Neighborhood Leaders Hone Communications, Business Skills
Running a small business is tough enough when economic times are good. When they’re bad, as in recent years, they’re exponentially harder. But help’s on the way. Earlier this spring, LISC Chicago brought together community and economic developers from 14 Chicago neighborhoods to discuss programs and communications efforts that might make their jobs easier.
Lawndale Christian Development Corporation's Tracie Worthy says there's no "cookie cutter" answer for how all neighborhoods can handle their communications needs.
Bral Spight, executive director of Chicago's 10,000 Small Businesses Initiative, a practical business management education program that helps small business owners develop the skills they need to grow their companies, described how his program could help them become better business operators.
The initiative – led by Goldman Sachs and administered in Chicago through Goldman Sachs, the City of Chicago, and City Colleges of Chicago – includes $25 million in loans and educational grants to Chicago-area small businesses. Goldman plans to have 600 Chicago small businesses go through the program over the next five to 10 years.
“It’s a great resource and a great opportunity to interact with other growing new businesses,” said Spight. “These folks are the future of our economy, and this is something you can bring to your neighborhood to help your community grow.”
The program focuses on giving small business owners greater access to business education, financial capital and business support services. Participants in the program will gain practical business knowledge and skills that can be put to work immediately, such as contract negotiation, marketing, accounting and people management. April 23 is the deadline to apply for the next group which will begin July 15, 2012. The learning program consists of 11 sessions on Fridays with one-on-one mentoring.
Tom Otto, of the West Humboldt Park Development Council, says neighborhood portals can be excellent vehicles through which community groups can communicate with each other and a wider audience.
“One thing we’ve heard since we first started hosting these luncheons is the need to connect small businesses with new resources,” said Joel Bookman, director of programs for LISC Chicago. “The 10,000 Small Businesses Initiative is really among the best in the country in providing educational and training support. The curriculum is outstanding, and we wanted to make sure that neighborhood organizations around Chicago were aware of this opportunity.”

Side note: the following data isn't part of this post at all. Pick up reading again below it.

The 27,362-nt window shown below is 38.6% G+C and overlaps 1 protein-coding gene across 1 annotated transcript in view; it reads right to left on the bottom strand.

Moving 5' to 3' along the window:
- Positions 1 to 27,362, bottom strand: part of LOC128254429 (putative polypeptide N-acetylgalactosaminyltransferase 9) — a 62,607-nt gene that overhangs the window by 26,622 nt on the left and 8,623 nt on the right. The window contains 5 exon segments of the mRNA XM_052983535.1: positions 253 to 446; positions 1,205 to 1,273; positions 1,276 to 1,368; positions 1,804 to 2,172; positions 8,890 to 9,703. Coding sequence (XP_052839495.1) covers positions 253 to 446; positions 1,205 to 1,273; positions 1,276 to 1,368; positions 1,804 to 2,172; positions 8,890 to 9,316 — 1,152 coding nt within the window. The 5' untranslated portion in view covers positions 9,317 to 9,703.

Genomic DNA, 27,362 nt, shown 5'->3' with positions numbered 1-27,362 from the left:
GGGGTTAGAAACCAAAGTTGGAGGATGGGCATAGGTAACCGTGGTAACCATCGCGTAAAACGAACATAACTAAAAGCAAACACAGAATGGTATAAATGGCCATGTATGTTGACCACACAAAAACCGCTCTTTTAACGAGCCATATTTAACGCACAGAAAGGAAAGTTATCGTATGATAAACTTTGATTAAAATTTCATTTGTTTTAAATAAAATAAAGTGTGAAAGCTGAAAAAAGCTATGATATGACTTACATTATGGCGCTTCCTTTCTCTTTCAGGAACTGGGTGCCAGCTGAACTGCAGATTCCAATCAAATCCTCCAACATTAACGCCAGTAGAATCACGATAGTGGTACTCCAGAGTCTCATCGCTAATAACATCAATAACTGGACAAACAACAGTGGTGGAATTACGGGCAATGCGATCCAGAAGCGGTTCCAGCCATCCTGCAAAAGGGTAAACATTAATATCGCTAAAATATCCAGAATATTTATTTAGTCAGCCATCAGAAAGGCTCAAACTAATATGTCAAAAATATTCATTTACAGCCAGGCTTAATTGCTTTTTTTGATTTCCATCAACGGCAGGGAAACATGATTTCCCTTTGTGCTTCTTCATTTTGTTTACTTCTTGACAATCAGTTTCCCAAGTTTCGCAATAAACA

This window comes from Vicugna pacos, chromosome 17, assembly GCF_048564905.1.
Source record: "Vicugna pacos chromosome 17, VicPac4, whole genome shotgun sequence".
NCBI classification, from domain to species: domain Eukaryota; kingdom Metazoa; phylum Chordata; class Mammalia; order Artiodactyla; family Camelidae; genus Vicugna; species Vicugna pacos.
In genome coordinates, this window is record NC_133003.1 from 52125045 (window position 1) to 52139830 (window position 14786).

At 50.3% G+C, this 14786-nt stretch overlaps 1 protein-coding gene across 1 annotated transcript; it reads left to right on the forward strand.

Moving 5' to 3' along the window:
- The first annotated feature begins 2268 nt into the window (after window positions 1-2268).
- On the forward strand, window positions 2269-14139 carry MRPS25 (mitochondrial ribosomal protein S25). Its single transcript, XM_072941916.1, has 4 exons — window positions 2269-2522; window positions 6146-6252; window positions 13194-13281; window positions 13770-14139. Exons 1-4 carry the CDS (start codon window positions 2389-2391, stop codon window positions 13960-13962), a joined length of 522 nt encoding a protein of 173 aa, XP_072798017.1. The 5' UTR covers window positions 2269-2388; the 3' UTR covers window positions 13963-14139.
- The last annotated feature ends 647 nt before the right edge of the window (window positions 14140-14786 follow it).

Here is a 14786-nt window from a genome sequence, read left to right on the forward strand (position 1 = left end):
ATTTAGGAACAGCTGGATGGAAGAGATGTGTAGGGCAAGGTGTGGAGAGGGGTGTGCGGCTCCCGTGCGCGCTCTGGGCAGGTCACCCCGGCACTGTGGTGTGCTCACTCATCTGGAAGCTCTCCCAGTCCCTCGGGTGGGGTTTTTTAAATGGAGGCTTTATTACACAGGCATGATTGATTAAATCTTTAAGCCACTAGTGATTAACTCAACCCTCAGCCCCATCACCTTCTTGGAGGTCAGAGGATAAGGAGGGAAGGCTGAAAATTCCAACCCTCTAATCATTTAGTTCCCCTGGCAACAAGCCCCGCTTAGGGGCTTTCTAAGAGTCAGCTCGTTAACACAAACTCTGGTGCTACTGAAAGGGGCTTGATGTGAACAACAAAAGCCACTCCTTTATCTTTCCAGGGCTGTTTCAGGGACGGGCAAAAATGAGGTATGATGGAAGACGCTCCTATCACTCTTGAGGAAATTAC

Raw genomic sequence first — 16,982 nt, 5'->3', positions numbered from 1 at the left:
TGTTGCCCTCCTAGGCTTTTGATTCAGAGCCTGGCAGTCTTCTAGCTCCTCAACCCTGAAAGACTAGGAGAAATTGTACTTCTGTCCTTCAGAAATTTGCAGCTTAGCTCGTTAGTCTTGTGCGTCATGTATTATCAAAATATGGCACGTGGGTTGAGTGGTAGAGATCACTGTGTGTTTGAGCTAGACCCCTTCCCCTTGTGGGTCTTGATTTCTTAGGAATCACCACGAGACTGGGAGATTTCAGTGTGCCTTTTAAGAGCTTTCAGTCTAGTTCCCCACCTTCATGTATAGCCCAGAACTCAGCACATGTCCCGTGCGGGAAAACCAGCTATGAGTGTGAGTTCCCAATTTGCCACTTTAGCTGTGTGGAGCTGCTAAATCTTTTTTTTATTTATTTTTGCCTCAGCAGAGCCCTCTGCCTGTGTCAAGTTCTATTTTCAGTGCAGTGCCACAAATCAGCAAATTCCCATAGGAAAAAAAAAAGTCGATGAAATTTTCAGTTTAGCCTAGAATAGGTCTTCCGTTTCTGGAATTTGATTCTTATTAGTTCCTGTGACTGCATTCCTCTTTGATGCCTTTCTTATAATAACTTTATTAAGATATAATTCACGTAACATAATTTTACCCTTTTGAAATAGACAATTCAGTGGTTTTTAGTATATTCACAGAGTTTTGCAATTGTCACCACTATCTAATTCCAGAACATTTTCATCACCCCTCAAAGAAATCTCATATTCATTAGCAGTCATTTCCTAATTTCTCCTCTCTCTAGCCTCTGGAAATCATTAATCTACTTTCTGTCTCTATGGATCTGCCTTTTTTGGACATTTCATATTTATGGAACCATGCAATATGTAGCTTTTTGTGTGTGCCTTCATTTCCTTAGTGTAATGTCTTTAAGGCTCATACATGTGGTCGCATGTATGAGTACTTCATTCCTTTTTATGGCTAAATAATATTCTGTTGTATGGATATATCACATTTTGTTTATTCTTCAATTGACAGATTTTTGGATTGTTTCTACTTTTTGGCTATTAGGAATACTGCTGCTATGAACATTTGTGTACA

The economic developers who met to learn about the 10,000 Small Businesses Initiative also had a vibrant conversation about the challenges neighborhood development corporations and local chambers of commerce have in communicating their work to investors, business owners, and the community.
“The perception of the neighborhoods that we work in are far different than the reality of those neighborhoods, and a significant challenge we face is bridging that gap,” said Roger Sosa, business recruitment manager of Back of the Yards Neighborhood Council. “If positive stories were told, business owners would have a much different relationship with their communities.”
Todd Wolcott of the Lawndale Christian Development Corporation agreed: “The main communication problem we have is perception,” he said. “There’s a misperception about what North Lawndale is, and we need to transform people’s views so that they see that it’s a good area to come in and start a business.”
Many of the challenges identified were present in each of the neighborhoods represented at the meeting. In addition to combating negative perceptions of the market, the difficulty of engaging business owners, moving from paper newsletters to electronic communication, and communicating with people who do not have access to the internet and email were frequently cited as pressing issues.
While development leaders in many Chicago neighborhoods reported facing similar challenges, successful communication strategies varied greatly from community to community. Tom Otto of the West Humboldt Park Development Council, for example, remarked on the futility of connecting with business owners in West Humboldt Park through platforms such as Twitter and Facebook. But in Rogers Park, social media has been a successful tool in bringing residents and businesses to the Rogers Park Farmers Market.
Small Chicago businesses, such as this one on West 26th Street in Little Village, are encouraged to apply for special business training through Chicago's 10,000 Small Businesses Initiative, led by Goldman Sachs and administered by the City of Chicago and City Colleges of Chicago.
Eric Young Smith
“There is no cookie cutter answer,” said Tracie Worthy of the Lawndale Christian Development Corporation. “For some neighborhoods electronic communication will work, but sometimes old fashioned community organizing principles – doing the hand-to-hand work engaging with business owners – is often the most effective.”
One way of communicating that generated great interest in the group was community portals, an online forum for neighborhood businesses, organizations, and residents to share stories, events, and listings with others.
“It’s a great way of communicating about the opportunities, partnerships, and successes that we’re having now,” said Tom Otto, citing the Humboldt Park Portal. How to best use community portals will be the topic of discussion during LISC’s next brown bag luncheon, which takes place on Friday, May 11th at LISC’s offices at135 S. LaSalle St.
Subsequent meetings are on the second Fridays of July, September, and November, from noon to 1:30 p.m. at 135 S. LaSalle St.on the 22nd floor. For more information about future brown-bags and to RSVP to the events, contact Maria Hernandez at email@example.com, or 312-422-9567.
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